National rail reform

Since federation, rail managers across Australia have taken different approaches to network development. As a result, rail networks have different standards, infrastructure, systems and training programs. 

Current investment provides an opportunity to resolve legacy issues and prepare for the future. The National Rail Action Plan and current work program support a national vision for a modernised, seamless and safe rail system.

Meeting current and future needs

Governments across Australia have committed more than $155 billion in freight and passenger rail projects to be delivered over the next 10 to 15 years. This pipeline of projects presents both opportunities and challenges. In 2018, industry identified two major risks to the successful delivery of projects:

  • a lack of coordination across states, territories and projects
  • a looming skills and labour shortage in the sector.

In response, the NTC worked with industry and government stakeholders to develop the National Rail Action Plan to address common problems together.

Transport and infrastructure ministers approved the initial plan with 17 actions in 2019. The foundational plan led to the current work program of national rail reform and ongoing collaboration.

About the National Rail Action Plan

The National Rail Action Plan sets out actions for national, state and territory governments and key industry members. Its goals are to:

  • improve safety and productivity of rail operations
  • improve delivery of rail infrastructure
  • create opportunities for manufacturers of rail equipment to supply rolling stock and components.

The plan identifies three critical areas for reform:

  • skills growth and labour availability
  • harmonisation of components and standards
  • interoperability of train control and signaling systems.

All short-term actions have been completed, and actions spanning beyond the two-year plan are well underway.

Read the National Rail Action Plan.

Partnerships with industry and government

Working groups are set up and aligned with the three key reform areas. The groups are co-chaired by representatives from industry and government. Members include representatives from:

  • industry 
  • the Australasian Railway Association
  • the Rail Industry Safety and Standards Board
  • national, state and territory governments. 

Growing skills and labour

To deliver the projects planned, Australia needs to grow the rail workforce. This includes:

  • attracting more people to the sector
  • making sure skills are transferable across the country.

Demand for rail workers in all professions is estimated to increase by tens of thousands. While rail networks exist across Australia, bespoke qualifications stop at state and territory borders. This stops many rail workers from being able to use their qualifications outside the state or territory they trained in.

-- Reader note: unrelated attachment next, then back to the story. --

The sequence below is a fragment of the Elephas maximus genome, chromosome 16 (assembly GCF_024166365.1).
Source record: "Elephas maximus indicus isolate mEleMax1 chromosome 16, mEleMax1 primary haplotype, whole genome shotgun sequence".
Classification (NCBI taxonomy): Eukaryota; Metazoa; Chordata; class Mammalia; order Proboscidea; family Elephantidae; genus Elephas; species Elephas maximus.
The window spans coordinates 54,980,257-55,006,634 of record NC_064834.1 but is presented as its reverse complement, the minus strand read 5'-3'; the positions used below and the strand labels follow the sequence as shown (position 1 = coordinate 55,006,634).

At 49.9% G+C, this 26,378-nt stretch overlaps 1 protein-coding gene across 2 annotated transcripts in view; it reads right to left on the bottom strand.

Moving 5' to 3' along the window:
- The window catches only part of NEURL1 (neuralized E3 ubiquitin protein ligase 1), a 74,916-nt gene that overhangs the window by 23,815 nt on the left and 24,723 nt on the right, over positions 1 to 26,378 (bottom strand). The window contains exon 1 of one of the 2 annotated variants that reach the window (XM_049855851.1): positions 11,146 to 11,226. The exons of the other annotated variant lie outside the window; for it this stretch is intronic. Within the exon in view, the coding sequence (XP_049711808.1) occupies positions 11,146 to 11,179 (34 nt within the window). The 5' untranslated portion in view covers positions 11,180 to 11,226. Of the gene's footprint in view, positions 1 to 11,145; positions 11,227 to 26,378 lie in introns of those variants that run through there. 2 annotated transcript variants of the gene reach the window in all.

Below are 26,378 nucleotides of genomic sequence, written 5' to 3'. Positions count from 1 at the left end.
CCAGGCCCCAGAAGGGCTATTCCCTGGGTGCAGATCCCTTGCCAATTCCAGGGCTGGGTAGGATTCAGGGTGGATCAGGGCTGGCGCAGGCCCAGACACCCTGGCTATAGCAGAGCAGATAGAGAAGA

National Rail Skills Hub

The NTC is currently developing a National Rail Skills Hub to help grow a workforce that can move around where and when they’re needed, to meet demand.

The new digital hub will:

  • coordinate state-based academies and industry training initiatives to recognise each other's credentials.
  • improve access and pathways to the rail skills needed to build and operate a national network.
  • reduce duplication and speed up training through 'stackable' common skill sets.

Common standards and rules

Australia’s railways have mostly developed as isolated networks. Each network has developed their own standards and rules. Work has started on harmonising some standards. But there are still many different standards and rules for:

  • rolling stock and components
  • rail infrastructure
  • communications and control systems.

Harmonising standards, rules and components will help rail networks across Australia operate seamlessly. It will improve productivity, interoperability and safety.

Harmonising standards will also help foster an increase in local manufacturing. This would reduce costs, create jobs and strengthen supply chains.

Harmonisation plan and economic analysis

The NTC has engaged the Rail Industry Safety and Standards Board to work on a three-year harmonisation plan. Its goal is to drive greater alignment in areas that could support local manufacturing and drive down costs.

To get better evidence on the benefits of greater harmonisation, the NTC has commissioned an economic analysis.

Systems infrastructure that works together

Many of Australia’s rail networks rely on legacy systems that can’t communicate or share data with other similar systems.

The future of rail is digital. Several states are investing in new train control and signalling systems which presents an opportunity.

Mobile phones on different operating systems and networks can talk to each other. Our train network can benefit from a similar approach. Interoperability would allow Australia's 17 different signalling systems to communicate with each other.

The NTC has started work on a national rail interoperability framework.

How to participate

If you'd like to express interest in the National Rail Action Plan and program, or ask us a question about our work, we'd like to hear from you.

You can also sign up to get news on our work in the rail space by email.

Email the project team